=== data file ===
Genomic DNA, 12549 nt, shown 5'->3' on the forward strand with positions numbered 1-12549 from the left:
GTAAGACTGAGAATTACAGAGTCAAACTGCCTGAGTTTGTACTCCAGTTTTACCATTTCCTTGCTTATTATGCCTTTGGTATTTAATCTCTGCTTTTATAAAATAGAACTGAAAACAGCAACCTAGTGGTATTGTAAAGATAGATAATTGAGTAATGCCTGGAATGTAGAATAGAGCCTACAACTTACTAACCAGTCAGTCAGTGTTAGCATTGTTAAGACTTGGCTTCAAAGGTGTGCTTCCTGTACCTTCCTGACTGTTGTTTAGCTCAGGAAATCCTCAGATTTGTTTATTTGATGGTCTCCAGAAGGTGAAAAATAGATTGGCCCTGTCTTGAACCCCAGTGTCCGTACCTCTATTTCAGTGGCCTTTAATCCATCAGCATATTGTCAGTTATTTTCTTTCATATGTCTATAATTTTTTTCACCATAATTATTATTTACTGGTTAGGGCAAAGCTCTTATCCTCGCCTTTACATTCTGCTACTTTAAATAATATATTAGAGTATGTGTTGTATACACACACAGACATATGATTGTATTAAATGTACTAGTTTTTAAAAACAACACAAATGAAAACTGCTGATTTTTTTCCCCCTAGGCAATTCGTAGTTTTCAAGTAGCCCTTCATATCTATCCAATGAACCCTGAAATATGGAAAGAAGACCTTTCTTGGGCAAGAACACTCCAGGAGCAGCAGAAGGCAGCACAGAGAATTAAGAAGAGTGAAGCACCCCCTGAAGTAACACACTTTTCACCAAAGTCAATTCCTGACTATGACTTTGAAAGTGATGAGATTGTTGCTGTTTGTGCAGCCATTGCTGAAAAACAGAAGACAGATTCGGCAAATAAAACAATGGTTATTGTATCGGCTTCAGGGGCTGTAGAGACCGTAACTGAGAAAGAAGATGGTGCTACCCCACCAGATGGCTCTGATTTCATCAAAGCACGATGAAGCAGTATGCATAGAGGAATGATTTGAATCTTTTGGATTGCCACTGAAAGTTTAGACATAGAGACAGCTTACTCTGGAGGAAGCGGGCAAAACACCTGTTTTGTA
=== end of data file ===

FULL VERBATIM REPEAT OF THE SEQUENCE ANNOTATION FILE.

Genomic DNA, 12549 nt, shown 5'->3' on the forward strand with positions numbered 1-12549 from the left:
GTAAGACTGAGAATTACAGAGTCAAACTGCCTGAGTTTGTACTCCAGTTTTACCATTTCCTTGCTTATTATGCCTTTGGTATTTAATCTCTGCTTTTATAAAATAGAACTGAAAACAGCAACCTAGTGGTATTGTAAAGATAGATAATTGAGTAATGCCTGGAATGTAGAATAGAGCCTACAACTTACTAACCAGTCAGTCAGTGTTAGCATTGTTAAGACTTGGCTTCAAAGGTGTGCTTCCTGTACCTTCCTGACTGTTGTTTAGCTCAGGAAATCCTCAGATTTGTTTATTTGATGGTCTCCAGAAGGTGAAAAATAGATTGGCCCTGTCTTGAACCCCAGTGTCCGTACCTCTATTTCAGTGGCCTTTAATCCATCAGCATATTGTCAGTTATTTTCTTTCATATGTCTATAATTTTTTTCACCATAATTATTATTTACTGGTTAGGGCAAAGCTCTTATCCTCGCCTTTACATTCTGCTACTTTAAATAATATATTAGAGTATGTGTTGTATACACACACAGACATATGATTGTATTAAATGTACTAGTTTTTAAAAACAACACAAATGAAAACTGCTGATTTTTTTCCCCCTAGGCAATTCGTAGTTTTCAAGTAGCCCTTCATATCTATCCAATGAACCCTGAAATATGGAAAGAAGACCTTTCTTGGGCAAGAACACTCCAGGAGCAGCAGAAGGCAGCACAGAGAATTAAGAAGAGTGAAGCACCCCCTGAAGTAACACACTTTTCACCAAAGTCAATTCCTGACTATGACTTTGAAAGTGATGAGATTGTTGCTGTTTGTGCAGCCATTGCTGAAAAACAGAAGACAGATTCGGCAAATAAAACAATGGTTATTGTATCGGCTTCAGGGGCTGTAGAGACCGTAACTGAGAAAGAAGATGGTGCTACCCCACCAGATGGCTCTGATTTCATCAAAGCACGATGAAGCAGTATGCATAGAGGAATGATTTGAATCTTTTGGATTGCCACTGAAAGTTTAGACATAGAGACAGCTTACTCTGGAGGAAGCGGGCAAAACACCTGTTTTGTA